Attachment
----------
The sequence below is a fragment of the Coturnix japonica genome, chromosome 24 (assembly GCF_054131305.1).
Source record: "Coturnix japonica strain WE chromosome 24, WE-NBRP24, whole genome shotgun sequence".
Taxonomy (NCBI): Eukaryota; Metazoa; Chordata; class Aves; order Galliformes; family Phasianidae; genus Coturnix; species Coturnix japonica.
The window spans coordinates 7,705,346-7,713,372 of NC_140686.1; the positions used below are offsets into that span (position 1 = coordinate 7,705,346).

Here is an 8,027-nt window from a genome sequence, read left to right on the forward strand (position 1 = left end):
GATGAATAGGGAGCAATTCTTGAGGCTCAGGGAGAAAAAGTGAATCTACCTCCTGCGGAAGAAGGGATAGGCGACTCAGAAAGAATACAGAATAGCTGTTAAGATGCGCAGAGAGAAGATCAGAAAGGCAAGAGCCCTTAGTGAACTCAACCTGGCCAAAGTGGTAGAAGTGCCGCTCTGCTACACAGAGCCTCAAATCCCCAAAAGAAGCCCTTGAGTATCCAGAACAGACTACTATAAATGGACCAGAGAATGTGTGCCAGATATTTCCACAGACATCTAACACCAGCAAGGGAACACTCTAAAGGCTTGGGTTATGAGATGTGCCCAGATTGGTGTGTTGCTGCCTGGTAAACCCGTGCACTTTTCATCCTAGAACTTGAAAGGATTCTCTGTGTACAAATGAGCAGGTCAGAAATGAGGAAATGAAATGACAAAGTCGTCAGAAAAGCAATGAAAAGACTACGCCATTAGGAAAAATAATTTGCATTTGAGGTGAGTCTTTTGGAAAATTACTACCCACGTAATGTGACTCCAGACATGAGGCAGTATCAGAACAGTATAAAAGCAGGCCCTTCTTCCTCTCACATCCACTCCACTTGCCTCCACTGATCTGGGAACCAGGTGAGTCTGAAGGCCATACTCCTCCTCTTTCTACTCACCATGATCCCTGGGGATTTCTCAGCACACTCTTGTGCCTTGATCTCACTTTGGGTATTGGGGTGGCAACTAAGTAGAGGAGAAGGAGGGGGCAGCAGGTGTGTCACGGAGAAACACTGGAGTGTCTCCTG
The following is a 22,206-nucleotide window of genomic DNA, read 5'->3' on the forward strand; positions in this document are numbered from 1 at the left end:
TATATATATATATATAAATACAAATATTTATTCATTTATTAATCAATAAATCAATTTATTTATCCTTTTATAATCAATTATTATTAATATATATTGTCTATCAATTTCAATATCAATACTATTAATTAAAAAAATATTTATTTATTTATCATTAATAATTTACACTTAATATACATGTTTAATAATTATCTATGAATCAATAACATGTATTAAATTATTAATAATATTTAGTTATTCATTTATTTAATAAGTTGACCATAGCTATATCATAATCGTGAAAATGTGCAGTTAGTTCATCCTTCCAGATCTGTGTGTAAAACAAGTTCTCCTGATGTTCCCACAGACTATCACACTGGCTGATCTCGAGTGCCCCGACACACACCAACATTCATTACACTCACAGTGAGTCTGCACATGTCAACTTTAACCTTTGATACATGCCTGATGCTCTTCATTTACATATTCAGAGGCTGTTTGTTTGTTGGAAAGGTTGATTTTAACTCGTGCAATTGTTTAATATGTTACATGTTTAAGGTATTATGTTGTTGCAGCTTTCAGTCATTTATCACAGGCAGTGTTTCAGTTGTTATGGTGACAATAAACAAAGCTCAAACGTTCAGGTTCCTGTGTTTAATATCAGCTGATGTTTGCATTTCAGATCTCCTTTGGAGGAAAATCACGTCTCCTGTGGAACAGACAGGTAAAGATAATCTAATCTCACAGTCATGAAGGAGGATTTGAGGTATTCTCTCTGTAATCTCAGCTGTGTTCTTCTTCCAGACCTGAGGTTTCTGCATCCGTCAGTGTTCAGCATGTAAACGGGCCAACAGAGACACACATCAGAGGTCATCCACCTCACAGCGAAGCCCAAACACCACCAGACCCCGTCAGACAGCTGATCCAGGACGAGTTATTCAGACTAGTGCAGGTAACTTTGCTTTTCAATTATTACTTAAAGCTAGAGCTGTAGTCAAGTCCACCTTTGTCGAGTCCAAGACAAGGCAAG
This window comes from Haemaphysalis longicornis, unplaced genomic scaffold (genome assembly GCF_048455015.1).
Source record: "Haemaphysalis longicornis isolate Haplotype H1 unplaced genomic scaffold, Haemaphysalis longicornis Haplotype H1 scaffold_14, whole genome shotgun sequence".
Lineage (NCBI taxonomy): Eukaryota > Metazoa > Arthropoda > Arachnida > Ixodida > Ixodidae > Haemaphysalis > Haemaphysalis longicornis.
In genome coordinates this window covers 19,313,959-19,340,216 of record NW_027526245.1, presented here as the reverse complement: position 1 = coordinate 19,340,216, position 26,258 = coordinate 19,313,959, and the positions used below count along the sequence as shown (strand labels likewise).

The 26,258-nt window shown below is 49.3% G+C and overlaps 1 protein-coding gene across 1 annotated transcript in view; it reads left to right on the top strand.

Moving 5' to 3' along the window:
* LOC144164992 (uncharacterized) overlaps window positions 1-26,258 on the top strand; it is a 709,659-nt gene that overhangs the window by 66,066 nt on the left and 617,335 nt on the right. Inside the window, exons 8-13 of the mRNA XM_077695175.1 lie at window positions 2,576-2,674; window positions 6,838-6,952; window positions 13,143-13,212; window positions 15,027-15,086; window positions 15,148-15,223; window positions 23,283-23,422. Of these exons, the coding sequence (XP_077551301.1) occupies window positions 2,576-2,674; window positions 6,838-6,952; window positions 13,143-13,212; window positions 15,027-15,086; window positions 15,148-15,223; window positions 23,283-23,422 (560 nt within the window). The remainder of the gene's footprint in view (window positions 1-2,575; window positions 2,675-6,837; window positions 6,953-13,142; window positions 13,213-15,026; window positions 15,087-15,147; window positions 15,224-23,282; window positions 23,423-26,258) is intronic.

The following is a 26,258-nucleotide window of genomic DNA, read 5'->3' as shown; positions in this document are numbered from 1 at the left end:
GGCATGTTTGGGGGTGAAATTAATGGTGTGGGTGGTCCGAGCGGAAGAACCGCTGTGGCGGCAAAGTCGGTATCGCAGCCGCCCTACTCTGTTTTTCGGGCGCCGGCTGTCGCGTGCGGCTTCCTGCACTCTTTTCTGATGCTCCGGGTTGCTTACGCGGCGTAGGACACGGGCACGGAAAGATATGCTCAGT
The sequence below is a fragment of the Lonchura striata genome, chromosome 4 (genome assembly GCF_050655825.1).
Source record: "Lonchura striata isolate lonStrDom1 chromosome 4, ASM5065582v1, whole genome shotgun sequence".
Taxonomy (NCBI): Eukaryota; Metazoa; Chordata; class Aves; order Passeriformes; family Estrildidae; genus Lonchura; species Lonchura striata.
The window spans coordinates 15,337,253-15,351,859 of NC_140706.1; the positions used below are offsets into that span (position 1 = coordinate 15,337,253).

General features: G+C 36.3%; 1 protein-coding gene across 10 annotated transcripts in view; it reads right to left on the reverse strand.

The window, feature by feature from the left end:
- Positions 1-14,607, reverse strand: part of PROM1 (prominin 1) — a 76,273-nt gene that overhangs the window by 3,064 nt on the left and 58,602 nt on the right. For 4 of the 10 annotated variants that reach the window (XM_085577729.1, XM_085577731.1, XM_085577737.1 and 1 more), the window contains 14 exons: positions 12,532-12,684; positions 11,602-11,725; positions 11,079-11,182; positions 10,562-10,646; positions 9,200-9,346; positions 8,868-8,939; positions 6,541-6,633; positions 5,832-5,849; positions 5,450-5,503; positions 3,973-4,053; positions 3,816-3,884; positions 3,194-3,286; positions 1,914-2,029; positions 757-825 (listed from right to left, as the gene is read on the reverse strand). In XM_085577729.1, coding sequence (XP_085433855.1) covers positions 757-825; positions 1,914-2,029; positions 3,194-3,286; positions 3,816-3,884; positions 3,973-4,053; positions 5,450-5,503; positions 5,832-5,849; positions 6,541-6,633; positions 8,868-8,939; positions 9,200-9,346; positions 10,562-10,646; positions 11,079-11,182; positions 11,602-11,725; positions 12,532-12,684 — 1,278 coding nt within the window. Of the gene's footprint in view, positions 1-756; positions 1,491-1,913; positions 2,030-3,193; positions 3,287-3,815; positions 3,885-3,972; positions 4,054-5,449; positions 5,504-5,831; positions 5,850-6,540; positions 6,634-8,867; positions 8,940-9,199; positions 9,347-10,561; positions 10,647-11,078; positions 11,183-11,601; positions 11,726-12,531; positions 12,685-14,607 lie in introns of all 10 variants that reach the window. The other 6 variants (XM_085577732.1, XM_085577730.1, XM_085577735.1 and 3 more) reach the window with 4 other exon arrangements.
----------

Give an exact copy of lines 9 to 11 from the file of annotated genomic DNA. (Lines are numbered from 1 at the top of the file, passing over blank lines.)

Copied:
This window comes from Haemaphysalis longicornis, unplaced genomic scaffold (genome assembly GCF_048455015.1).
Source record: "Haemaphysalis longicornis isolate Haplotype H1 unplaced genomic scaffold, Haemaphysalis longicornis Haplotype H1 scaffold_14, whole genome shotgun sequence".
Lineage (NCBI taxonomy): Eukaryota > Metazoa > Arthropoda > Arachnida > Ixodida > Ixodidae > Haemaphysalis > Haemaphysalis longicornis.